8 Drop Pods, Closed	8 Drop Pod Panels	8 Barricades
16 Medical Crates	4 Computers, Small	16 Rucksacks
8 Blitz Cans		8 Barrels		8 Barrels, Small
16 Supply Cases		8 Plasma Batteries	4 Grav Lifts
8 Weapon Holders

Teleporters:		
8 Sender Nodes		8 Reciever Nodes	8 Two Way Nodes

Spawners:
20 Starting Points	100 Respawn Points


SNOWBOUND
ŻŻŻŻŻŻŻŻŻ
Weapons:
16 Assault Rifles	16 Battle Rifles	8 Beam Rifles
8 Brute Shots		16 Carbines		8 Energy Swords
1 Flamethrower		4 Fuel Rod Guns		8 Gravity Hammers
4 MG Turrets		16 Magnums		8 Maulers
8 Needlers		4 Plasma Cannons	8 Plasma Pistols
16 Plasma Rifles	8 Rocket Launchers	8 Shotguns
16 SMGs			8 Sniper Rifles		8 Spartan Lasers
16 Spikers		8 Sentinel Beams

Vehicles:
2 Choppers		4 Ghosts		6 Mongooses
2 Prowlers		2 Wraiths

Equipment:
32 Frag Grenades	32 Plasma Grenades	32 Spike Grenades
8 Firebombs		4 Bubble Shields	4 Power Drainers	
4 Trip Mines		4 Grav Lifts		4 Regenerators	
4 Radar Jammers		4 Flares		4 Deployable Covers	
4 Overshields		4 Active Camos		4 Custom Powerups

Scenery:
16 Barriers		16 Camping Stools	16 Comm. Nodes
20 Plasma Batteries	20 Power Cores		32 Supply Cases
32 Bare Supply Cases	32 Open Supply Cases 	8 Weapon Holders
8 Crates		4 Grav Lifts

Teleporters:	
8 Sender Nodes		8 Reciever Nodes	8 Two Way Nodes

Spawners:
20 Starting Points	100 Respawn Points


THE PIT (Note: The objects outside the level affect these numbers)
ŻŻŻŻŻŻŻ
Weapons:
16 Assault Rifles 	16 Battle Rifles	8 Shotguns
8 Sniper Rifles		16 SMGs			16 Spikers
16 Magnums		8 Plasma Pistols	16 Plasma Rifles
8 Needlers		8 Beam Rifles		8 Brute Shots
8 Rocket Launchers	8 Spartan lasers	8 Energy Swords
4 MG Turrets		8 Gravity Hammers	1 Flamethrower
16 Carbines		16 Maulers		8 Sentinel Beams

Vehicles:
6 Mongooses		4 Ghosts

Equipment:
32 Frag Grenades	32 Plasma Grenades	32 Spike Grenades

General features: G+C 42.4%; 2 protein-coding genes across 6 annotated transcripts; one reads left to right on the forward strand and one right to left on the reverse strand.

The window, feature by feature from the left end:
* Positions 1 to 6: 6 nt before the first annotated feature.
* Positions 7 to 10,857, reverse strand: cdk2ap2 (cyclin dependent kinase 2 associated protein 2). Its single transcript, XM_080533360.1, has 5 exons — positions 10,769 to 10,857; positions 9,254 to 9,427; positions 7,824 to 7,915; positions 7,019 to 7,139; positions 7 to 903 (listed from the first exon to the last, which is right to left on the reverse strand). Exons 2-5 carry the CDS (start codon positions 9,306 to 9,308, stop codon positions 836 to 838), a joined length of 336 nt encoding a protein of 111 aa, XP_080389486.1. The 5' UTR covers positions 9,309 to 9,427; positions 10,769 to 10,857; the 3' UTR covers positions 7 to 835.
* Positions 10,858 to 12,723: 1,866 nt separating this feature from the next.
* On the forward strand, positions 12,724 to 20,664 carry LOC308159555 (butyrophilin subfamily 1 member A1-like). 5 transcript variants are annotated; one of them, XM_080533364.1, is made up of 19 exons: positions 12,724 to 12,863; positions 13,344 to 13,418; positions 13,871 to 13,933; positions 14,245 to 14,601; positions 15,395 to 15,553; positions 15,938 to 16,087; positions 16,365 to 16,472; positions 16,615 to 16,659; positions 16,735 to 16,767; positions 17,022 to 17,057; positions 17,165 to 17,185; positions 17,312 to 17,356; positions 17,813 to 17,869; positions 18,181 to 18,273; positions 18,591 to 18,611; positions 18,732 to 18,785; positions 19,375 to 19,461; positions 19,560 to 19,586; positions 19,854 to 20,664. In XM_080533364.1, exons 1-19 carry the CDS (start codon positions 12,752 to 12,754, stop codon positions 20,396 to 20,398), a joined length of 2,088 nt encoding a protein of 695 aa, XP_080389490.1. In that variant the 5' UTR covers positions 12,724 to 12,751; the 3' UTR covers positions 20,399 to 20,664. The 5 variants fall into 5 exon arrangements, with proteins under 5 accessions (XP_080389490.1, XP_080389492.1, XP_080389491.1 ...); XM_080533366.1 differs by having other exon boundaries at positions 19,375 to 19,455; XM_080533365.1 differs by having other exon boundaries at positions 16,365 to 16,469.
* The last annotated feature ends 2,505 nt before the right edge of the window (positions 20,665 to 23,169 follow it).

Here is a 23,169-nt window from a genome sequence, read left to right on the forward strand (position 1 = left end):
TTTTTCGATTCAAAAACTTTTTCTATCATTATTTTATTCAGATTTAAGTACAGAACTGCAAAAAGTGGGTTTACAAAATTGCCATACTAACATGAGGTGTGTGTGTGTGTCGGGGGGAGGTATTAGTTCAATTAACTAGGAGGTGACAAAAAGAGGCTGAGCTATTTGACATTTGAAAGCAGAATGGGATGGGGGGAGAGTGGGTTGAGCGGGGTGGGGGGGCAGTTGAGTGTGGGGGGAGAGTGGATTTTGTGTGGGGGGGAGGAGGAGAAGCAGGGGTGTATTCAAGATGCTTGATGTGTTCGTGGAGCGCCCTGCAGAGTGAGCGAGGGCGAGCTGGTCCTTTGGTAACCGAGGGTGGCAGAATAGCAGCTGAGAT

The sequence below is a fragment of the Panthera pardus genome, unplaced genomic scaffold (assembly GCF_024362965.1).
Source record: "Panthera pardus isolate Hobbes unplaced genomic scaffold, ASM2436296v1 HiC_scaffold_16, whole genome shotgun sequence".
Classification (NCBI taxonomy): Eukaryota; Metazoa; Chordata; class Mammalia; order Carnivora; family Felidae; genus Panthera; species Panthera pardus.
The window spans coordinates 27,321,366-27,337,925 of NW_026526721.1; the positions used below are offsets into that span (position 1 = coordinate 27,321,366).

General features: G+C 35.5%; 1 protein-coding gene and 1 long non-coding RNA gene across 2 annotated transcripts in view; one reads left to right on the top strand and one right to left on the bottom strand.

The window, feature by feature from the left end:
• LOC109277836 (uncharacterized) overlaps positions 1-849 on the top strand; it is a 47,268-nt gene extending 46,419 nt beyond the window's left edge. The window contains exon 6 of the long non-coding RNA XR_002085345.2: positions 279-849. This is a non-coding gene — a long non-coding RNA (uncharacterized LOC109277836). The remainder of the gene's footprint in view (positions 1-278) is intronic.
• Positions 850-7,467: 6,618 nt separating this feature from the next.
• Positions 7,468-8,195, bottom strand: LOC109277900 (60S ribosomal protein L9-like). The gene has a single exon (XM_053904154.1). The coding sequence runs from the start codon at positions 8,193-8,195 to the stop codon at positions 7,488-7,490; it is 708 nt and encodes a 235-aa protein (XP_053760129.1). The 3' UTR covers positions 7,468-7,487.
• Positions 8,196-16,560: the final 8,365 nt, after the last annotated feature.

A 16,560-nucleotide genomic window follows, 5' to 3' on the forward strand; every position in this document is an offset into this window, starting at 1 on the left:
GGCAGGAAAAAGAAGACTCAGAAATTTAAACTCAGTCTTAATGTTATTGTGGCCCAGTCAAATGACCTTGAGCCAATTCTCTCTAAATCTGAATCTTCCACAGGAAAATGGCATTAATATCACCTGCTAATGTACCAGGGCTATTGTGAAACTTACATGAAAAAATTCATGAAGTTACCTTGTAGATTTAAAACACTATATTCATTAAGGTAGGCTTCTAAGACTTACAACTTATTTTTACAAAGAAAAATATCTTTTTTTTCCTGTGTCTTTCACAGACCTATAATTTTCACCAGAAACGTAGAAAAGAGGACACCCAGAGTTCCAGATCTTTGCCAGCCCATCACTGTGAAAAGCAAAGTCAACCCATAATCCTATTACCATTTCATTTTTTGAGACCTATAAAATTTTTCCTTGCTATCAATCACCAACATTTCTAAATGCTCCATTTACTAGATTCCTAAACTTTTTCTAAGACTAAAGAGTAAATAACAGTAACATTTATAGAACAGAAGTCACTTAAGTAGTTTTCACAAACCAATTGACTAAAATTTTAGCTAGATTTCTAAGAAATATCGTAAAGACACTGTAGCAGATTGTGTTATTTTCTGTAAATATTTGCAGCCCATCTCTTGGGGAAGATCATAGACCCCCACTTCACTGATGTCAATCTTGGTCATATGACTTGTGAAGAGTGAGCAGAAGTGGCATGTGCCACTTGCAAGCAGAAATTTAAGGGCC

8 Firebombs		4 Bubble Shields	4 Power Drainers	
4 Trip Mines		4 Grav Lifts		4 Regenerators	
4 Radar Jammers		4 Flares		4 Deployable Covers	
4 Overshields		4 Active Camos		4 Custom Powerups

Scenery:
32 Fusion Coils		16 Ammo Cases		16 Camping Stools
16 Crates		16 Small Generators	8 Floodlights
8 Generators		16 Barrels		16 Small Barrels
16 Lockers		16 Barriers		16 Short Barriers
16 Missiles, Body	8 Missiles, Warhead	16 Pallets
16 Roadblocks		16 Streetcones		16 Small Toolboxes
16 Toolboxes		16 Rucksacks		16 Propane Tanks
8 Weapon Holders	4 Grav Lifts

Teleporters:
8 Sender Nodes		8 Reciever Nodes	8 Two Way Nodes

Spawners:
20 Starting Points	100 Respawn Points


VALHALLA
ŻŻŻŻŻŻŻŻ
Weapons:
16 Assault Rifles 	24 Battle Rifles	8 Shotguns
8 Sniper Rifles		16 SMGs			16 Spikers
16 Magnums		16 Plasma Pistols	4 Missile Pods
8 Needlers		8 Beam Rifles		8 Brute Shots
8 Rocket Launchers	8 Spartan lasers	8 Energy Swords
4 MG Turrets		8 Gravity Hammers	1 Flamethrower
16 Carbines		16 Maulers		8 Sentinel Beams

Vehicles:
4 Warthogs		8 Mongooses		4 Ghosts
4 Choppers		2 Wraiths		4 Banshees
2 Hornets		2 Scorpions

Equipment:
32 Frag Grenades	32 Plasma Grenades	32 Spike Grenades
8 Firebombs		4 Bubble Shields	4 Power Drainers	
4 Trip Mines		4 Grav Lifts		4 Regenerators	
4 Radar Jammers		4 Flares		4 Deployable Covers	
4 Overshields		4 Active Camos		4 Custom Powerups

Scenery:
16 Fusion Coils		16 Single Crates	8 Crates
16 Turret Cases		8 Radio Antennae	16 Camping Stools
16 Drums, 55 Gal.	16 Equipment Cases	16 Radio Sets, Small
8 Closed Drop Pods	8 Drop Pod Panels	8 Barricades
16 Medical Crates	4 Grav Lifts		8 Weapon Holders

Teleporters:
8 Sender Nodes		8 Reciever Nodes	8 Two Way Nodes

Spawners:
20 Starting Points	100 Respawn Points


FOUNDRY
ŻŻŻŻŻŻŻ
Weapons:
16 Assault Rifles	16 Battle Rifles	8 Shotguns
8 Sniper Rifles		16 SMGs			16 Spikers